Spy 100, #31: Spies

The oldest film on the list, Fritz Lang’s Spies (1928) is a silent film, which adds to the challenge of following its plot contortions. Clearly on the list for historical interest, I found it pretty difficult to enjoy. The story involves a banker named Haghi (Rudolf Klein-Rogge) who secretly runs a spy organization. Haghi wants to steal the details of a secret Japanese treaty. But first he needs to contend with agent No. 326 (Willy Fritsch), who’s seeking to shut him down. To that end, he sends his agent Sonya (Gerda Maurus) to seduce and betray him. But Haghi’s plans are thwarted when the agents fall in love.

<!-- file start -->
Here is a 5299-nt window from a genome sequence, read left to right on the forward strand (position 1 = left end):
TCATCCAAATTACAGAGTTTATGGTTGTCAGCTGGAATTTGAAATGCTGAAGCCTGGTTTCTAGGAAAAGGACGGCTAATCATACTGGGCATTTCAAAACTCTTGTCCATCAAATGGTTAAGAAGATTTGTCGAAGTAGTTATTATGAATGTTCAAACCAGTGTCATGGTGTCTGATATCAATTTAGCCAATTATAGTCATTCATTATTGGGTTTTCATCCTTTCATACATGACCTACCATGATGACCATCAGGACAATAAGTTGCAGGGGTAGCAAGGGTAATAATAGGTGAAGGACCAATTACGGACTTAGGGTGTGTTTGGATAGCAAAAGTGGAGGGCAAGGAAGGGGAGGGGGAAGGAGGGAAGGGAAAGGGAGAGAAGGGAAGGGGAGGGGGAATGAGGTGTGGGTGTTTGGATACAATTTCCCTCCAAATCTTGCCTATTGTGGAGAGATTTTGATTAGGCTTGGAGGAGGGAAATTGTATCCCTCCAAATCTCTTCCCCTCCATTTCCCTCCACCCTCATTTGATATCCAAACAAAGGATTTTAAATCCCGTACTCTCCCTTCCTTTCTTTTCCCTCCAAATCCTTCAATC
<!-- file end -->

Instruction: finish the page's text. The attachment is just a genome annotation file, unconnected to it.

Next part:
Plus, uh, a lot of other stuff happens. At two-and-a-half hours, Spies is a long, slow haul, painfully thin on exposition; I could have used a lot more dialogue cards. The music for the restoration attempts to recapture the old, live piano feel of silent pictures, but unfortunately the keyboard sounds go in distractingly electronic directions. It was at least intriguing to see some early runs at classic spycraft tricks and tropes, from invisible ink to honey traps, and it is interesting to see how inventive film-making could be this early in the medium’s history. But by and large, I watched this one out of duty more than enjoyment. I can do old films, I can do slow films, I can even do boring films; but Spies is an old, slow, boring, silent film, which may be one strike too many. For Lang historians and novelty-seekers only.

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